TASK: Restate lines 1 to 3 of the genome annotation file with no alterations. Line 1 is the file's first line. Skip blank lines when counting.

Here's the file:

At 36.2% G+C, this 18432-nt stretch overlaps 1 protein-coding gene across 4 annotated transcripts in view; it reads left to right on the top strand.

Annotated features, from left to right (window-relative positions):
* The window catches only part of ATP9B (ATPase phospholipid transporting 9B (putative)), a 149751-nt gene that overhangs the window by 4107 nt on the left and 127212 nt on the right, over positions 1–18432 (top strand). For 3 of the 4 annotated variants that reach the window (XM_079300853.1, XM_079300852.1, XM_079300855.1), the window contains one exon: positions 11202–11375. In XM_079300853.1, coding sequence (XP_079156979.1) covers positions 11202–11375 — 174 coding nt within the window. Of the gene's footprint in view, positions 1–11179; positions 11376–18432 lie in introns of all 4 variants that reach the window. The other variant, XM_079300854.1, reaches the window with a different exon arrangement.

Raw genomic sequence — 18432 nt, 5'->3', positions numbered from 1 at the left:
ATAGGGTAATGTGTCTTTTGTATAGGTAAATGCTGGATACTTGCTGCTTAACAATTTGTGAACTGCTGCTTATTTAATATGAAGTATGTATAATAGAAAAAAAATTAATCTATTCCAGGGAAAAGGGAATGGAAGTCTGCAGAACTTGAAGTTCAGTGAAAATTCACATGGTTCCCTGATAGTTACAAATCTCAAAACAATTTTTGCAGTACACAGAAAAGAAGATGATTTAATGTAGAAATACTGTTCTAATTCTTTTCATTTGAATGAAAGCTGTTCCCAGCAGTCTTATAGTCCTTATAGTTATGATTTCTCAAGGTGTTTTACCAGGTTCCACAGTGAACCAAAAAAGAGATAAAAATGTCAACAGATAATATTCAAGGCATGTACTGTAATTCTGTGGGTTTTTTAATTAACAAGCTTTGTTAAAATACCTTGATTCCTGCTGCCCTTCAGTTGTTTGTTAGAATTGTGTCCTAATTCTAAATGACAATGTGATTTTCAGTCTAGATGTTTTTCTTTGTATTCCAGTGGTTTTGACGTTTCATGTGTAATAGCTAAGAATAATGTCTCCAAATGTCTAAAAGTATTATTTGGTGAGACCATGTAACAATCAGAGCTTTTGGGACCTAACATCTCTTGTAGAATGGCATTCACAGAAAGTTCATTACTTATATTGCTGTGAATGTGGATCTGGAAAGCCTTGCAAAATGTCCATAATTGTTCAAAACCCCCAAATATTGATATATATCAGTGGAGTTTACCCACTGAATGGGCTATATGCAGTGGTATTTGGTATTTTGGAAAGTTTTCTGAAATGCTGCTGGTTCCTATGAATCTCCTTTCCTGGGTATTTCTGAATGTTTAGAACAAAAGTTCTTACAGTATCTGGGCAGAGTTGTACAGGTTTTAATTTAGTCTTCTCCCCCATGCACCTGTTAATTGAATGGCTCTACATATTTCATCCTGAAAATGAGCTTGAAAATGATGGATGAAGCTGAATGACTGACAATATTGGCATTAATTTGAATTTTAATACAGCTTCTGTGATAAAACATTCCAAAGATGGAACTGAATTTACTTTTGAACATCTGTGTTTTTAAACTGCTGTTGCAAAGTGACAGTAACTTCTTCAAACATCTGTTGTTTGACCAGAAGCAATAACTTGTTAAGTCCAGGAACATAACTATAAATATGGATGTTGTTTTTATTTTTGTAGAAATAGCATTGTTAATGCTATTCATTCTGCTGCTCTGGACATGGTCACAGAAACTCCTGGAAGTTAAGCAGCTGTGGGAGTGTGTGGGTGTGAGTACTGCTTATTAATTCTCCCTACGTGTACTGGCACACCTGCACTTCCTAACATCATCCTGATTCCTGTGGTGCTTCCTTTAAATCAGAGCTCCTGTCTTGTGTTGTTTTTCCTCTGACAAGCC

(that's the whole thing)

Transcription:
At 36.2% G+C, this 18432-nt stretch overlaps 1 protein-coding gene across 4 annotated transcripts in view; it reads left to right on the top strand.

Annotated features, from left to right (window-relative positions):
* The window catches only part of ATP9B (ATPase phospholipid transporting 9B (putative)), a 149751-nt gene that overhangs the window by 4107 nt on the left and 127212 nt on the right, over positions 1–18432 (top strand). For 3 of the 4 annotated variants that reach the window (XM_079300853.1, XM_079300852.1, XM_079300855.1), the window contains one exon: positions 11202–11375. In XM_079300853.1, coding sequence (XP_079156979.1) covers positions 11202–11375 — 174 coding nt within the window. Of the gene's footprint in view, positions 1–11179; positions 11376–18432 lie in introns of all 4 variants that reach the window. The other variant, XM_079300854.1, reaches the window with a different exon arrangement.